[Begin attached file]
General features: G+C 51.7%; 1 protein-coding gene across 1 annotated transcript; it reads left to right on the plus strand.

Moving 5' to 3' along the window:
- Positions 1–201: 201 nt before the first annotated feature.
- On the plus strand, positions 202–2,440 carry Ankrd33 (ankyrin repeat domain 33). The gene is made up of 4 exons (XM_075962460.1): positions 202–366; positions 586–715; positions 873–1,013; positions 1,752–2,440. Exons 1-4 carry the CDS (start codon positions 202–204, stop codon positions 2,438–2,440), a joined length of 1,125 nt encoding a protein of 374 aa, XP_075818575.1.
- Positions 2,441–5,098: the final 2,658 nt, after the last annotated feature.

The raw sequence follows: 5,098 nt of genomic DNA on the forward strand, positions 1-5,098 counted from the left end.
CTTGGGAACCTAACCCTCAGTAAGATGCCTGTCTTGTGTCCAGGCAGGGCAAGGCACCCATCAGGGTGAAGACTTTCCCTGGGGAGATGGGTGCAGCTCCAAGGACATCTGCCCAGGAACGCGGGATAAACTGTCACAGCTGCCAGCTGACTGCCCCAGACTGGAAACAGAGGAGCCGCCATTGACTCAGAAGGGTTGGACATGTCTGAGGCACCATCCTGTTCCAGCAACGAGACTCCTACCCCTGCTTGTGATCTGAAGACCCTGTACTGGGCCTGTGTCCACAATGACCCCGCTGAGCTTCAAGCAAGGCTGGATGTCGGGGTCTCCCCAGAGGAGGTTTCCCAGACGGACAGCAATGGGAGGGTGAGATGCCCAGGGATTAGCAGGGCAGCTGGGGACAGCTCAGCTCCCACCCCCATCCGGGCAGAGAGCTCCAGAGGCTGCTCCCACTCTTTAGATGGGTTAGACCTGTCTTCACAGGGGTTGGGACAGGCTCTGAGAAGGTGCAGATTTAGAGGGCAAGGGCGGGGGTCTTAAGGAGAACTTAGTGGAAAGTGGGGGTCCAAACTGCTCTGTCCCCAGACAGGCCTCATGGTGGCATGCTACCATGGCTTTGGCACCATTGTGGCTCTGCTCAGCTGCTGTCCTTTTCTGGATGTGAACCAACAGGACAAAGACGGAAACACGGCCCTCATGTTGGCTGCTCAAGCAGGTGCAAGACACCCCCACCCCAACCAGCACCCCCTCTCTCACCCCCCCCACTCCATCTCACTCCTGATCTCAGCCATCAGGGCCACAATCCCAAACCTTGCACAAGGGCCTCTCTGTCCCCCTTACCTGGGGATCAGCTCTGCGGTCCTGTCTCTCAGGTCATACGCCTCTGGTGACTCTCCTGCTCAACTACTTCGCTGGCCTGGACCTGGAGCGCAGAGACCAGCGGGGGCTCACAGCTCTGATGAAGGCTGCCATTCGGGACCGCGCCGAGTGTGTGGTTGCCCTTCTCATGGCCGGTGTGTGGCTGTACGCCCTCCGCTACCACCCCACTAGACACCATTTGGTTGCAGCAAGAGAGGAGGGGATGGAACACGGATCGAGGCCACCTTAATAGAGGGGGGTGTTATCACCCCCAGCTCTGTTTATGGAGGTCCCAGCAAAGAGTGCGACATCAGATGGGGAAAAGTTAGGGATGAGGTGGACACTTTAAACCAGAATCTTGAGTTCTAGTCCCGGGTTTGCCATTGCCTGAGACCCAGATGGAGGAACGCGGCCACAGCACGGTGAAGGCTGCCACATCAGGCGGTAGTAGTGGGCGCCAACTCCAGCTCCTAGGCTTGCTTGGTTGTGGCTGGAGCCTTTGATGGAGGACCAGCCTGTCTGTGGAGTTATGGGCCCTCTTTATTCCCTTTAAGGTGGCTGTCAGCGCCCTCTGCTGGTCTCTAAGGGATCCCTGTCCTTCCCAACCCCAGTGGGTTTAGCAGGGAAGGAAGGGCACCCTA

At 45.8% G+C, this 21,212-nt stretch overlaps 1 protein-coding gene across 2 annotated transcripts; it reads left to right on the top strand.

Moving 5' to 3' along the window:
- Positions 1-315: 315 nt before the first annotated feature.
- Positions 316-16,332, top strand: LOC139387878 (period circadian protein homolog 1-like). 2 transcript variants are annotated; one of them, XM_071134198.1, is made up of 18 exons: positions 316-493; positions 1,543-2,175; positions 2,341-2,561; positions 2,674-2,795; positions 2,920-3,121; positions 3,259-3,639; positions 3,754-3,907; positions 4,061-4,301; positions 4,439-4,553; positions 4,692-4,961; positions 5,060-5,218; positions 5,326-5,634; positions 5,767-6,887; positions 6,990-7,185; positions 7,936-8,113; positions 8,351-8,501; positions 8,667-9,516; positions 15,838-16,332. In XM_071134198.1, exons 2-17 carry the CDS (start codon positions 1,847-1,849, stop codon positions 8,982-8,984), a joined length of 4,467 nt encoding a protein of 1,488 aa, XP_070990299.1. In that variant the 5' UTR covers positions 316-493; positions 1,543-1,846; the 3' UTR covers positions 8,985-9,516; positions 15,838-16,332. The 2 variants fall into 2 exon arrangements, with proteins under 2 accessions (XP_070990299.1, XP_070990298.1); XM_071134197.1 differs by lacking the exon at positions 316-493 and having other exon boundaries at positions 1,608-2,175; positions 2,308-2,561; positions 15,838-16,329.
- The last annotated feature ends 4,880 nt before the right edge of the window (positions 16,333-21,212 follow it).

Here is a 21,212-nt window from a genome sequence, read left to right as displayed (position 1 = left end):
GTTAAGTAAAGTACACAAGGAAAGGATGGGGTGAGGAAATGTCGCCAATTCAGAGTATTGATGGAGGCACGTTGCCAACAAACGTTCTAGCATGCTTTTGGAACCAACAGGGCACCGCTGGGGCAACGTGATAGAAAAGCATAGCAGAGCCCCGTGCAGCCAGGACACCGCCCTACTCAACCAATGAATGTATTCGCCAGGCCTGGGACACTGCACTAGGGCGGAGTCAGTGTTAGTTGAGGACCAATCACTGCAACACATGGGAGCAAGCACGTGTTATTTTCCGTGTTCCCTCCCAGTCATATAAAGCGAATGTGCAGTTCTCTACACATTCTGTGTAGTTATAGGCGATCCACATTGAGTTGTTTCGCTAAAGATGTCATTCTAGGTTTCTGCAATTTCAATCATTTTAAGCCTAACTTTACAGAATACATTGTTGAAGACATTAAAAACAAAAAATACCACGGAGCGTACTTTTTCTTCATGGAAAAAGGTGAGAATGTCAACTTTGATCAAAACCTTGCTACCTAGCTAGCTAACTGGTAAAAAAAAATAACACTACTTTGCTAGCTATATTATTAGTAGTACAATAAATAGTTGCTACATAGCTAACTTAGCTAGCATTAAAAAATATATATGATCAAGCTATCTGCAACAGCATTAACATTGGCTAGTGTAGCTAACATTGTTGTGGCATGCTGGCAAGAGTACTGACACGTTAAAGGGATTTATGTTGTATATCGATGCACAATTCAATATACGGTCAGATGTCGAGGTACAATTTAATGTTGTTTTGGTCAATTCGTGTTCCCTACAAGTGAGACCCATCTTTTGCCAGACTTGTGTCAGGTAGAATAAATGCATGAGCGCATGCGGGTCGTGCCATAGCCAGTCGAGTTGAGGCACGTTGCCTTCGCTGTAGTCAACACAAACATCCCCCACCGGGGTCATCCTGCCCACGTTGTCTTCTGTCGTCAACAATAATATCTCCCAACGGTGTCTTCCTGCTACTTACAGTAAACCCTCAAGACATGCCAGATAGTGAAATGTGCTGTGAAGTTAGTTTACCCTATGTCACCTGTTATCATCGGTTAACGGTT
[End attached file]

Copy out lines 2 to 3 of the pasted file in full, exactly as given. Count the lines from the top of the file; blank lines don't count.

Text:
Moving 5' to 3' along the window:
- Positions 1–201: 201 nt before the first annotated feature.